“If I’ve got 20 accusations of excessive force that are unsubstantiated, that’s got to be a red flag, one way or the other,” she said in an interview. “We can no longer afford complaint after complaint built up on your record and then nobody does anything about it. That’s over.”

Mr. de Blasio has said he supports reforming, not repealing the law, with certain safeguards to protect officers’ privacy.

Mr. Cuomo, following years of remaining mostly noncommittal on the issue, threw his support behind repeal, acknowledging it would infuriate law enforcement unions.

Lawmakers will vote later this week on 50-a and on a bill that would require state police officers to wear body cameras.

Other law-enforcement bills passed on Monday included legislation to require courts to compile and publish racial and demographic data of low-level offenders. Another measures would enshrine in law the special prosecutor’s office to investigate police killings, which was created by executive order in 2015.

Another bill entitled people to “a private right of action” if they believed someone called a police officer on them because of their race, gender, nationality or any other protected class. The bill is a direct response to incidents of black people being falsely reported to the police, including the encounter caught on video last month of a white woman falsely claiming in a 911 call that a black birder was threatening her.

“I really don’t want to lose this moment,” said State Senator Kevin Parker, a Democrat from Brooklyn who introduced the bill. “The rate of protests is not sustainable indefinitely, so it’s important to get as much as we can during this period.”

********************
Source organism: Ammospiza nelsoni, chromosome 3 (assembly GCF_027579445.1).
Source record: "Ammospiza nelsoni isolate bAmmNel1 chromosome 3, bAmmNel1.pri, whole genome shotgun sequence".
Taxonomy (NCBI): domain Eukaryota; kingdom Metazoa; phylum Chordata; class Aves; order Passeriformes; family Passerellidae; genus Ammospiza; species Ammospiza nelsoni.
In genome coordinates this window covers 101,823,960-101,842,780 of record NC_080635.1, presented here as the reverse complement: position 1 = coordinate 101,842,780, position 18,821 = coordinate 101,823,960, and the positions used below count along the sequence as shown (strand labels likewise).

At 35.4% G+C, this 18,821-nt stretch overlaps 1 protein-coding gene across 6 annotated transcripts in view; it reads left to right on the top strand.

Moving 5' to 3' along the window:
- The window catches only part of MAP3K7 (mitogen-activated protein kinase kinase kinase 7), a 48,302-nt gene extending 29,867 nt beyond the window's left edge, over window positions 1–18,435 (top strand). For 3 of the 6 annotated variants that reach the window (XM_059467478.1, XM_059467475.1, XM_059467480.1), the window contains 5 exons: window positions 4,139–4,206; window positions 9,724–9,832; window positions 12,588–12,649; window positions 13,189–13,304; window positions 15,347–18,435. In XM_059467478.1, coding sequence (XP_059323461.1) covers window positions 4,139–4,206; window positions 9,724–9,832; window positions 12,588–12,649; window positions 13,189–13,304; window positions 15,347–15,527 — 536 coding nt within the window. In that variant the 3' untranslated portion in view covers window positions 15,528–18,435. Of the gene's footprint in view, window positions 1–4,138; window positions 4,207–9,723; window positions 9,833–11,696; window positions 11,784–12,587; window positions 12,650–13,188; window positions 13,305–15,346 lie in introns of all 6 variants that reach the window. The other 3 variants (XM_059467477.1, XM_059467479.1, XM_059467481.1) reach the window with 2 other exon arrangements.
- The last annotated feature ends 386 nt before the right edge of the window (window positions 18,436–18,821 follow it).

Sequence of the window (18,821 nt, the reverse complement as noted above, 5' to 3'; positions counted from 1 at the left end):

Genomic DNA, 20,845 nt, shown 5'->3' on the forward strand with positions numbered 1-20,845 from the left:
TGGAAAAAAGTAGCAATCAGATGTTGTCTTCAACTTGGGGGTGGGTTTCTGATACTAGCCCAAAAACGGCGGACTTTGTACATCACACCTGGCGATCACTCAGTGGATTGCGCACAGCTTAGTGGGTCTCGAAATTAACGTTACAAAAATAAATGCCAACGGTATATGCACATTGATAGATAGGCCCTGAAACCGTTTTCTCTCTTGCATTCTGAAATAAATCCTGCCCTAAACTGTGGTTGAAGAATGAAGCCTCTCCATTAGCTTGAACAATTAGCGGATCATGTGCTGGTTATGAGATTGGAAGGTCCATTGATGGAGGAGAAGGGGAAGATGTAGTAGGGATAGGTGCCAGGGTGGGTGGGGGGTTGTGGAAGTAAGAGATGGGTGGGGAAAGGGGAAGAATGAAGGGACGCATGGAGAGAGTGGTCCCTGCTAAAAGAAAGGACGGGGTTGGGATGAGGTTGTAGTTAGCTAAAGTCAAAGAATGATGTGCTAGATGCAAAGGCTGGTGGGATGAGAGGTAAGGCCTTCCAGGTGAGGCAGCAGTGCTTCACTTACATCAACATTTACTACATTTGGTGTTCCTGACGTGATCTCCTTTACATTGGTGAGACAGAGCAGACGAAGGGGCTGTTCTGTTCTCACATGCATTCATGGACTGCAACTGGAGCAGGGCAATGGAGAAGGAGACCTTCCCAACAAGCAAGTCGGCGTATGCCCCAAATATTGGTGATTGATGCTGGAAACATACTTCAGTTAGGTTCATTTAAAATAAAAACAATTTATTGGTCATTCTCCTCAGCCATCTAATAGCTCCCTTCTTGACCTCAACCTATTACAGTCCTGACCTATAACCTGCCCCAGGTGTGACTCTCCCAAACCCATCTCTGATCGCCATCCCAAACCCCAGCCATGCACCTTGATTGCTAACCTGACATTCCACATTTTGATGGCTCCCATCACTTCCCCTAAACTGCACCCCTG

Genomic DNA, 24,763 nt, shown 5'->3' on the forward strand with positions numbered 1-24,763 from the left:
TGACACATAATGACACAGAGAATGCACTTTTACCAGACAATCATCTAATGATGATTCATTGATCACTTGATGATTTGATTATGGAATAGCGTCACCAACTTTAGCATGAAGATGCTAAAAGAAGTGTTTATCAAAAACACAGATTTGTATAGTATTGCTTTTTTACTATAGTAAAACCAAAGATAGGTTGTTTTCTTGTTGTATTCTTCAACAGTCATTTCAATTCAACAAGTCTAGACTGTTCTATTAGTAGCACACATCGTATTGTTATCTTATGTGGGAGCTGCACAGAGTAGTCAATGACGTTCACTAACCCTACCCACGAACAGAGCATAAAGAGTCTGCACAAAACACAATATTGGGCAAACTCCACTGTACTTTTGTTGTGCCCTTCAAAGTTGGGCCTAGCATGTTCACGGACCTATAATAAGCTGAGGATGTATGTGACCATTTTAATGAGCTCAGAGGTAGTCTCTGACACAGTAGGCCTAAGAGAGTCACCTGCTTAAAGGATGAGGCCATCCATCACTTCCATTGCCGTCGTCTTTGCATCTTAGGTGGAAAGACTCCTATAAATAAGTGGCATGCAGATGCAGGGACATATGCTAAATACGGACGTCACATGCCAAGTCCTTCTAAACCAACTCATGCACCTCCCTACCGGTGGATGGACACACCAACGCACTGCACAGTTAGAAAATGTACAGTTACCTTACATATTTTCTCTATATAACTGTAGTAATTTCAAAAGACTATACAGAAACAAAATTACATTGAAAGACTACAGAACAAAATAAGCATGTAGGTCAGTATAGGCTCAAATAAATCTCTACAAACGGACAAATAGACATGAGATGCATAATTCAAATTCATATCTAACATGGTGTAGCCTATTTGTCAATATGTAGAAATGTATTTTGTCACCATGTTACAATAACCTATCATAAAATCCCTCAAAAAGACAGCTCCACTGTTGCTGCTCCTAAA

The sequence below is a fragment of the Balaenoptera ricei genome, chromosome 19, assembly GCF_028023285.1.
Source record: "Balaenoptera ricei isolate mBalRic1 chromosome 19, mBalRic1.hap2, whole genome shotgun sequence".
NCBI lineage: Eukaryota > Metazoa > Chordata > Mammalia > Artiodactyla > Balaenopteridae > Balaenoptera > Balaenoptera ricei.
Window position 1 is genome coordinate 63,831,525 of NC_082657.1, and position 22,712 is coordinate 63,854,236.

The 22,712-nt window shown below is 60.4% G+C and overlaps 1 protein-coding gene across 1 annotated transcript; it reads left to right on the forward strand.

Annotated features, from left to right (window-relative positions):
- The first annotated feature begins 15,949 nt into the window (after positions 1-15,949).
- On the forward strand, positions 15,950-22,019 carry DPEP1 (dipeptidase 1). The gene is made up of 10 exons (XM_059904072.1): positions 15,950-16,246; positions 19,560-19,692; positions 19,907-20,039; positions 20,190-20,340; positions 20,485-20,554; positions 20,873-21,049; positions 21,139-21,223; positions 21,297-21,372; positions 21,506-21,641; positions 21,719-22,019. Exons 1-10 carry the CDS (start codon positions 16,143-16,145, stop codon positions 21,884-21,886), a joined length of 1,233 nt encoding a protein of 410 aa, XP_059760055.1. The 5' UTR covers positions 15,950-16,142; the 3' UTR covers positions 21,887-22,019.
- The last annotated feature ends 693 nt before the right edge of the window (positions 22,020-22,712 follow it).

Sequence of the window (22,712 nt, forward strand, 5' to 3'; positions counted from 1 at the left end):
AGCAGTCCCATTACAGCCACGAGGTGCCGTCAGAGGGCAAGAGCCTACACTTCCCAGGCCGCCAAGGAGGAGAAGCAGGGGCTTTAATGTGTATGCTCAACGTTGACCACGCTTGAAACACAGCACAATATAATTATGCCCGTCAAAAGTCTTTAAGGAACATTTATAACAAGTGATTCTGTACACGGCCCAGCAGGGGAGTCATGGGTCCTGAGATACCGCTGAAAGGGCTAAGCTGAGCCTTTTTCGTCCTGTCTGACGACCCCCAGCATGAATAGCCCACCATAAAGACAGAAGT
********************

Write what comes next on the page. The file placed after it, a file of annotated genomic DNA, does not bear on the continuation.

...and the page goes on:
Jesse McKinley contributed reporting from Albany, N.Y. and Jan Ransom from New York.

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Joe Biden’s ideal VP is Condoleezza Rice

The Washington Post just named its top 11 vice presidential picks for Joe BidenJoe BidenThe sad spectacle of Trump’s enablers Democrats seek to tap into fury over George Floyd Police brutality: Let’s get serious — training can’t touch this MORE. They’re all women, and they’re all Democrats. Each is reasonable, intelligent, articulate and brilliant. Each deeply respects the Constitution. Each, therefore, is far more qualified than President TrumpDonald John TrumpProsecutors allege Avenatti may have violated terms of prison release Bolton plans to publish White House memoir in late June: report The sad spectacle of Trump’s enablers MORE to lead our country.

But given the ongoing, enormous national protests of George Floyd’s horrific killing by a white policeman and his complicit associates, Biden should and most likely will choose a black running mate. It’s not just the times; it’s the politics. Had as many black voters turned out for Hillary ClintonHillary Diane Rodham ClintonBiden doubles lead over Trump in Michigan: poll Biden faces new hurdle: Winning as front-runner Ohio is suddenly a 2020 battleground MORE as did for President Obama, Secretary Clinton would now be president and our long national nightmare with President Trump would never have begun.